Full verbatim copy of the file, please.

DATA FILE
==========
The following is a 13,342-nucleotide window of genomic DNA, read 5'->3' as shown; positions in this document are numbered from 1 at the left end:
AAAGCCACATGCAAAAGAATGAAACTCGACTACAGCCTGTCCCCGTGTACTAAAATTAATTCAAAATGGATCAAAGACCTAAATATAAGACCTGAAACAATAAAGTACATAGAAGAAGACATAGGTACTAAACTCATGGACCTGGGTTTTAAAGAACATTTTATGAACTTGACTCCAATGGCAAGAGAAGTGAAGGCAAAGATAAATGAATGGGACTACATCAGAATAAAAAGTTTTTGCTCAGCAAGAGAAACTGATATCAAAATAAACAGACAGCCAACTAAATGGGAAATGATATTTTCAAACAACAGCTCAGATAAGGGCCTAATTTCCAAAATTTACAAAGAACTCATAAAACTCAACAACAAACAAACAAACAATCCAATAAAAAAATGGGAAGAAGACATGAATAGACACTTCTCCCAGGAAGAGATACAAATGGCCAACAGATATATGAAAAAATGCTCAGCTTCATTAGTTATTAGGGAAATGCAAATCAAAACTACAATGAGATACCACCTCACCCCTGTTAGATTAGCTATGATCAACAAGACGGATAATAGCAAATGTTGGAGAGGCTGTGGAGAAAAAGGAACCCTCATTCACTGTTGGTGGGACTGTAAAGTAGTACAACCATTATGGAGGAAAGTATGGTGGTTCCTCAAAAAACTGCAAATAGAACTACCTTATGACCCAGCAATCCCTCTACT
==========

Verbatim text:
The following is a 13,342-nucleotide window of genomic DNA, read 5'->3' as shown; positions in this document are numbered from 1 at the left end:
AAAGCCACATGCAAAAGAATGAAACTCGACTACAGCCTGTCCCCGTGTACTAAAATTAATTCAAAATGGATCAAAGACCTAAATATAAGACCTGAAACAATAAAGTACATAGAAGAAGACATAGGTACTAAACTCATGGACCTGGGTTTTAAAGAACATTTTATGAACTTGACTCCAATGGCAAGAGAAGTGAAGGCAAAGATAAATGAATGGGACTACATCAGAATAAAAAGTTTTTGCTCAGCAAGAGAAACTGATATCAAAATAAACAGACAGCCAACTAAATGGGAAATGATATTTTCAAACAACAGCTCAGATAAGGGCCTAATTTCCAAAATTTACAAAGAACTCATAAAACTCAACAACAAACAAACAAACAATCCAATAAAAAAATGGGAAGAAGACATGAATAGACACTTCTCCCAGGAAGAGATACAAATGGCCAACAGATATATGAAAAAATGCTCAGCTTCATTAGTTATTAGGGAAATGCAAATCAAAACTACAATGAGATACCACCTCACCCCTGTTAGATTAGCTATGATCAACAAGACGGATAATAGCAAATGTTGGAGAGGCTGTGGAGAAAAAGGAACCCTCATTCACTGTTGGTGGGACTGTAAAGTAGTACAACCATTATGGAGGAAAGTATGGTGGTTCCTCAAAAAACTGCAAATAGAACTACCTTATGACCCAGCAATCCCTCTACT